Cloud collaboration platforms: how to avoid the pitfalls
April 30, 2018
TEISS guest blogger, Richard Agnew, EMEA North VP at Code42 explores the challenges of cloud collaboration platforms and how to overcome them.
Do your employees store the files they create in the cloud? If your instinctive answer is, “yes — that is our company policy”, then you may need to reconsider. Employees may be required to follow best practice in theory, but human behaviour can be very different in reality.
YOU MAY ALSO LIKE:
There are clear advantages to using cloud collaboration platforms (CCPs): better workplace collaboration, higher productivity and improved customer experience. These are all good examples of the business benefits that standardising on Google Drive, Microsoft OneDrive, Box or Dropbox can offer.
In an economy where quick access to knowledge is a prerequisite for staying competitive, it is no surprise that CCP usage is on the rise. According to 451 Research, 60 percent of enterprises plan to shift IT off premise by 2019. In addition, Markets and Market Research revealed that the enterprise collaboration market size is estimated to grow from USD 26.68 Billion in 2016 to USD 49.51 Billion by 2021.
At the same time that CCP usage ramps up, concerns about cyber security in general are growing among UK businesses — especially with the General Data Protection Regulation coming into force in May 2018. With IT departments responsible for keeping an organisation's data assets and intellectual property safe from cyber criminals, it's not surprising that CCP is sometimes viewed with suspicion.
After all, these platforms are often used to share information between various parties, thereby increasing the potential for data leakage.
Add to that the potential for human error, and it’s easy to see why there are security concerns. To avoid creating unnecessary security risks inside your organisation, it is essential to understand how CCP usage can lead to potential points of failure and how you can overcome them.
Your employees’ work and ideas are instrumental to the success of your business. But because employees are human and their behavior is often unpredictable, they don’t always safeguard their work by following data security best practices and policies to the letter. Though often overlooked, studying how your workforce gets things done is necessary in preventing data leakage.
To gain a deeper understanding of workforce habits, Code42 in partnership with customers with between 500 to 5,000+ employees, examined data storage behaviour across a sample size of 1,200 laptops. The research found that only 23 percent of the data employees generate and store on laptops and desktops is saved in tools like Google Drive, Microsoft OneDrive, Box or Dropbox.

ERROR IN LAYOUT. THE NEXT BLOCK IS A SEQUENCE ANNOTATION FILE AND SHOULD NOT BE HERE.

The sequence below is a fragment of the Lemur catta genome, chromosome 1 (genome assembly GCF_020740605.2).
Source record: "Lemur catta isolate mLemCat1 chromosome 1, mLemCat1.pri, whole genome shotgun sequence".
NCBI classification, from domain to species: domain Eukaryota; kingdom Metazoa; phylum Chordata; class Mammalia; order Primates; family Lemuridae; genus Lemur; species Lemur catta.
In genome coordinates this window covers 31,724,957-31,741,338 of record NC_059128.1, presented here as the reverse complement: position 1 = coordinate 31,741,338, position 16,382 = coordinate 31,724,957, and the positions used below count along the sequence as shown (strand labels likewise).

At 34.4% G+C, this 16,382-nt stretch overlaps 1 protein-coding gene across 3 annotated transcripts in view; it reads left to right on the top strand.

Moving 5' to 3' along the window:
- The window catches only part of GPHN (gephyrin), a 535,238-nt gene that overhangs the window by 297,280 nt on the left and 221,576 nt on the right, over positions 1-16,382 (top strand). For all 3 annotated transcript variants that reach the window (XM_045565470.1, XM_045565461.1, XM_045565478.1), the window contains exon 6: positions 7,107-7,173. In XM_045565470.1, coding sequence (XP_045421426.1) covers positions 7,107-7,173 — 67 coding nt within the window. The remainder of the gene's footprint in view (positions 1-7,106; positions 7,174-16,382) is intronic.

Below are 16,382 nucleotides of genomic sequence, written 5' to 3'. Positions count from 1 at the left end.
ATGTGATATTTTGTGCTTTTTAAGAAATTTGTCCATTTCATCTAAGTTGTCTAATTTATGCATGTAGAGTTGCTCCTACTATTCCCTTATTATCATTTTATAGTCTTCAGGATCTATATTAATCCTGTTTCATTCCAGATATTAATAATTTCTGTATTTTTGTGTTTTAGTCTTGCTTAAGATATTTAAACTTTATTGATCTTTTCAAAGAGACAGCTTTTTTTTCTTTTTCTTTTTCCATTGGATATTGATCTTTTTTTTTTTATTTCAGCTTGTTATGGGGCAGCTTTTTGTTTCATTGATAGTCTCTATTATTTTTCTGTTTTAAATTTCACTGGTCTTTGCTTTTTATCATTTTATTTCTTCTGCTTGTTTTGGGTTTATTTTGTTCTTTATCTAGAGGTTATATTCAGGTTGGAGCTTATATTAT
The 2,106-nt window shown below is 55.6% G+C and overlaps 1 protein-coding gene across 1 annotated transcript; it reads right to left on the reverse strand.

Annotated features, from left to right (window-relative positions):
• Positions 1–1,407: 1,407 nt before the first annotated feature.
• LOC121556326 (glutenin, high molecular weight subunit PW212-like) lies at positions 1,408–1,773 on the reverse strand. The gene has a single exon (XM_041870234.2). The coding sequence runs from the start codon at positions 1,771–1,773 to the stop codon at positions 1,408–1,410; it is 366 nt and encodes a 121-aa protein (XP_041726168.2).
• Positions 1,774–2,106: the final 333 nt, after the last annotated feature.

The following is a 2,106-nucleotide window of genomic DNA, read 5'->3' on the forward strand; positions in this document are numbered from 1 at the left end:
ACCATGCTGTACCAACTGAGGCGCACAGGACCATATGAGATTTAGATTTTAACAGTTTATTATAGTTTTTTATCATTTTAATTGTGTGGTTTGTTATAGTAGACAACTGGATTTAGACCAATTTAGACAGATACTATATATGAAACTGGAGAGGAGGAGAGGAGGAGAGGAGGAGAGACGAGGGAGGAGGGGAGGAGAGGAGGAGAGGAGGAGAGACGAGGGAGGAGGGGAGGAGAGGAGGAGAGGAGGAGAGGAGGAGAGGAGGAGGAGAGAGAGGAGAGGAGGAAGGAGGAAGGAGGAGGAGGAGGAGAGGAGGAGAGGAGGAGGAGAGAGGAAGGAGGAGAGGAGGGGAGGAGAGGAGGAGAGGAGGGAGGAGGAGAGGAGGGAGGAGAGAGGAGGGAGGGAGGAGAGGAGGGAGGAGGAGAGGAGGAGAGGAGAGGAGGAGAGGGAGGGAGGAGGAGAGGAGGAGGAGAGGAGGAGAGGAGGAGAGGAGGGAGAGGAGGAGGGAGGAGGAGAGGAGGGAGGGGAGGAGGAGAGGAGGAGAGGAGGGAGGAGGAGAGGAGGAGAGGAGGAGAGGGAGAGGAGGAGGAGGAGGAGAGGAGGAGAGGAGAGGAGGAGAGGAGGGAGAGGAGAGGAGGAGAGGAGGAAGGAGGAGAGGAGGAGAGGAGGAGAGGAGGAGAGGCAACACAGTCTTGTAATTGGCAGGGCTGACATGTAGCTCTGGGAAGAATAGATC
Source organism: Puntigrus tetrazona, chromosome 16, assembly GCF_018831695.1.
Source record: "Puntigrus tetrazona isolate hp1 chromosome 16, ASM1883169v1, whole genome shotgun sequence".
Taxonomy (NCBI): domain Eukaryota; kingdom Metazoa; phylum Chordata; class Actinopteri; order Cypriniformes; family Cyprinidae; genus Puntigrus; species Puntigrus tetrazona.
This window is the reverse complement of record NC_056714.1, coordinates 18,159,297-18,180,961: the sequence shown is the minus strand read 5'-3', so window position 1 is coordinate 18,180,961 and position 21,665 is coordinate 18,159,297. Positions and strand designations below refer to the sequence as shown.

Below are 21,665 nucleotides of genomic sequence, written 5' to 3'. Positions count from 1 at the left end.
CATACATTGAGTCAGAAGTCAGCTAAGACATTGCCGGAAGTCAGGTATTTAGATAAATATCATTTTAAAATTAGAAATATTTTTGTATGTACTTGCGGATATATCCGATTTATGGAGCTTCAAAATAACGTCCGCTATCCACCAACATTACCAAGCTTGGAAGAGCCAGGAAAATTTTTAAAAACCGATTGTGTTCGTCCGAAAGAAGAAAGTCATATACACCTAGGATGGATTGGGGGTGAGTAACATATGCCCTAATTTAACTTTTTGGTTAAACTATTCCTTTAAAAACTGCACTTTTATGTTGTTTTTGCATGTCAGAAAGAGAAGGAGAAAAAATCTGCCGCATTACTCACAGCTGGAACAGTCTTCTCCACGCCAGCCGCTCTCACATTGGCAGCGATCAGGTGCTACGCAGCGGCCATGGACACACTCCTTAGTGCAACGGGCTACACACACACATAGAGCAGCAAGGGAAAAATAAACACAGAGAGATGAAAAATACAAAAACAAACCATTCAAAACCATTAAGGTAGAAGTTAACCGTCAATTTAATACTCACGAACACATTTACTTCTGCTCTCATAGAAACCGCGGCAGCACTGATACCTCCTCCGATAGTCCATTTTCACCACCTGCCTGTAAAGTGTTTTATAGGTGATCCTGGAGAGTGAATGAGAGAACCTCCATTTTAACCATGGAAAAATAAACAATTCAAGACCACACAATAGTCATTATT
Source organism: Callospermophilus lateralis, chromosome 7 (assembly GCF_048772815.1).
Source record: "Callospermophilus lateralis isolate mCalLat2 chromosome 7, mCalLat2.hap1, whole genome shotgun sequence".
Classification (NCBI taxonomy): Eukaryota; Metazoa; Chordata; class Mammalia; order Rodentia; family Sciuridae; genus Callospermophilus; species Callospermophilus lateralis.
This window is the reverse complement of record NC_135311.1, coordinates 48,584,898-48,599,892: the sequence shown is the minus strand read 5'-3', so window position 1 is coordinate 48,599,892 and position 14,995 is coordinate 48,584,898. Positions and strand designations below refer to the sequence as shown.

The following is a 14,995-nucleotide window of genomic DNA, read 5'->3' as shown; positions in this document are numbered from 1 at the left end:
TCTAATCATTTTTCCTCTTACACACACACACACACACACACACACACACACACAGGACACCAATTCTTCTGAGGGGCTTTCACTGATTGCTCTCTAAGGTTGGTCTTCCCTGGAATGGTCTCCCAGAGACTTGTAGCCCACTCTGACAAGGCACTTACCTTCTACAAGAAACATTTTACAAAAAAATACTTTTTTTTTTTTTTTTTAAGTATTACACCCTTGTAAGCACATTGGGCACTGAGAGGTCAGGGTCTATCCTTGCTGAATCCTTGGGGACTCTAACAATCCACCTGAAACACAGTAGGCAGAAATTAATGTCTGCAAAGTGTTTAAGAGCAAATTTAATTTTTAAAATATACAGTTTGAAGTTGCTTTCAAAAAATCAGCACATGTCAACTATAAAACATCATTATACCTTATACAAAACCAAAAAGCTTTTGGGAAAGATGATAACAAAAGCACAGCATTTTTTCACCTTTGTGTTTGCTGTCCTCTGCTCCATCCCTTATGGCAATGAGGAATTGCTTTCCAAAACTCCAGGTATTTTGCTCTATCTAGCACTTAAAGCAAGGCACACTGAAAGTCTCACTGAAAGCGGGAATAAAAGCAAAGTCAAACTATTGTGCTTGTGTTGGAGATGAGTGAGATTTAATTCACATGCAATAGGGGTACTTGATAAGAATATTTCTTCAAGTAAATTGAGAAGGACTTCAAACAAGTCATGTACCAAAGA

This leaves 77 percent of data stored exclusively on employee devices (such as laptops and desktops). In terms of file count, this means just one percent of all files stored on endpoints is also being stored in CCPs.
The study then delved deeper to break down employee work habits into common user types:
Travelers — the 30 percent of employees who store less than 25 percent of their files in CCPs;
Innovators — the 40 percent of employees who keep 25 - 50 percent of their files in CCPs;
Collaborators — the 20 percent of employees who have 50 - 75 percent of their files in CCPs; and
Adopters — the 10 percent of employees who have more than 75 percent of their files in CCPs.
Unless all of these work habits are identified and understood by your IT and business leaders, you can embark on a digital transformation project or internal security policy drive that can introduce unnecessary points of failure and risk into your organisation.
At the same time that Code42’s research findings showed that most company data resides exclusively on endpoints, it also took aim at a misperception held by IT leaders – that “nothing of value is stored on the endpoint”.
When examining employee-created files by type, the study found that 36 percent of the files employees have on their laptops and desktops include intellectual property (IP), such as programming files, images, spreadsheets, zip files, presentations, and audio and video files.
Needless to say, failure to safeguard information of this nature could lead to loss or compromise of information that would have a serious financial impact — and may even destroy a company.
As part of their digital transformation strategies, many IT leaders have already migrated to a CCP. After all, the benefits of allowing employees to work from any location, at any time, are difficult to overstate. By factoring in employee behavior and work habits, IT can ensure that these business benefits come with minimal risk.
The truth of the matter is that not every file created will make it to a CCP. Employees are people, after all. They like to work in ways that are familiar, comfortable and the most productive – which is why policies that contradict preferred work styles may fall on deaf ears. For this reason, an additional safety net cast over both endpoints and CCPs can play an essential role in maintaining visibility and control over IP.
Adrian Jones, CEO of Swivel Secure, shares 6 matters you may want to investigate when comparing multi-factor authentication solutions: 1. True multi-factor authentication or 2FA? True multi-factor authentication consists of something …
Fouad Khalil, VP of Compliance at SecurityScorecard, who assesses the continuous oversight in the cloud and how to improve cloud security, privacy, and compliance. When contemplating the word “cloud”, it …